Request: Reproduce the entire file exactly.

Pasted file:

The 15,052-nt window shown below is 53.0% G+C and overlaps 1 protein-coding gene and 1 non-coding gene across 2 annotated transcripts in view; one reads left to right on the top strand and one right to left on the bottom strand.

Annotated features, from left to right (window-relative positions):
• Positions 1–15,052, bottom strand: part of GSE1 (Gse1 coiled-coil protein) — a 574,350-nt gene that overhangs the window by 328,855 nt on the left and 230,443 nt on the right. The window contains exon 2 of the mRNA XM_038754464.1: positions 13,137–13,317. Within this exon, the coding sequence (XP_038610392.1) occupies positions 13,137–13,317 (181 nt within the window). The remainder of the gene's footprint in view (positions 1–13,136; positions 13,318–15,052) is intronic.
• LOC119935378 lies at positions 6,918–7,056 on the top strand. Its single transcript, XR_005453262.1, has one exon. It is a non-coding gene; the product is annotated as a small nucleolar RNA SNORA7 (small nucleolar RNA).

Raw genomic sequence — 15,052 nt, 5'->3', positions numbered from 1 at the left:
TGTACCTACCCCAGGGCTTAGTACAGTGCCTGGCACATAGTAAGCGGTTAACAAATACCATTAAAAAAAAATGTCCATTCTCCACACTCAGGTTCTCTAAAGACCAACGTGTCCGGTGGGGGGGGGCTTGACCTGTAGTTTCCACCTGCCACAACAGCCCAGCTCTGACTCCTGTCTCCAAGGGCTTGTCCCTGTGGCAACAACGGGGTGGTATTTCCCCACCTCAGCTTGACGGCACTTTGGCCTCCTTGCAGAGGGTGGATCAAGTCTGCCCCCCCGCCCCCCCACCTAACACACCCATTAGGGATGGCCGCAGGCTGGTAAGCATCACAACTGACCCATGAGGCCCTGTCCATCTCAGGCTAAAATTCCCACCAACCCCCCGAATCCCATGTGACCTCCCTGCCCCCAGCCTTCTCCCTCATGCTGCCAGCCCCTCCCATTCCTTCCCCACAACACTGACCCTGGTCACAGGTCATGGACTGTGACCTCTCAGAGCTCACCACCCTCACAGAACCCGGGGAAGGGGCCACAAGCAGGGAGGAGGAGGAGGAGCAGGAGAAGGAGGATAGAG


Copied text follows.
The 15,052-nt window shown below is 53.0% G+C and overlaps 1 protein-coding gene and 1 non-coding gene across 2 annotated transcripts in view; one reads left to right on the top strand and one right to left on the bottom strand.

Annotated features, from left to right (window-relative positions):
• Positions 1–15,052, bottom strand: part of GSE1 (Gse1 coiled-coil protein) — a 574,350-nt gene that overhangs the window by 328,855 nt on the left and 230,443 nt on the right. The window contains exon 2 of the mRNA XM_038754464.1: positions 13,137–13,317. Within this exon, the coding sequence (XP_038610392.1) occupies positions 13,137–13,317 (181 nt within the window). The remainder of the gene's footprint in view (positions 1–13,136; positions 13,318–15,052) is intronic.
• LOC119935378 lies at positions 6,918–7,056 on the top strand. Its single transcript, XR_005453262.1, has one exon. It is a non-coding gene; the product is annotated as a small nucleolar RNA SNORA7 (small nucleolar RNA).

Raw genomic sequence — 15,052 nt, 5'->3', positions numbered from 1 at the left:
TGTACCTACCCCAGGGCTTAGTACAGTGCCTGGCACATAGTAAGCGGTTAACAAATACCATTAAAAAAAAATGTCCATTCTCCACACTCAGGTTCTCTAAAGACCAACGTGTCCGGTGGGGGGGGGCTTGACCTGTAGTTTCCACCTGCCACAACAGCCCAGCTCTGACTCCTGTCTCCAAGGGCTTGTCCCTGTGGCAACAACGGGGTGGTATTTCCCCACCTCAGCTTGACGGCACTTTGGCCTCCTTGCAGAGGGTGGATCAAGTCTGCCCCCCCGCCCCCCCACCTAACACACCCATTAGGGATGGCCGCAGGCTGGTAAGCATCACAACTGACCCATGAGGCCCTGTCCATCTCAGGCTAAAATTCCCACCAACCCCCCGAATCCCATGTGACCTCCCTGCCCCCAGCCTTCTCCCTCATGCTGCCAGCCCCTCCCATTCCTTCCCCACAACACTGACCCTGGTCACAGGTCATGGACTGTGACCTCTCAGAGCTCACCACCCTCACAGAACCCGGGGAAGGGGCCACAAGCAGGGAGGAGGAGGAGGAGCAGGAGAAGGAGGATAGAG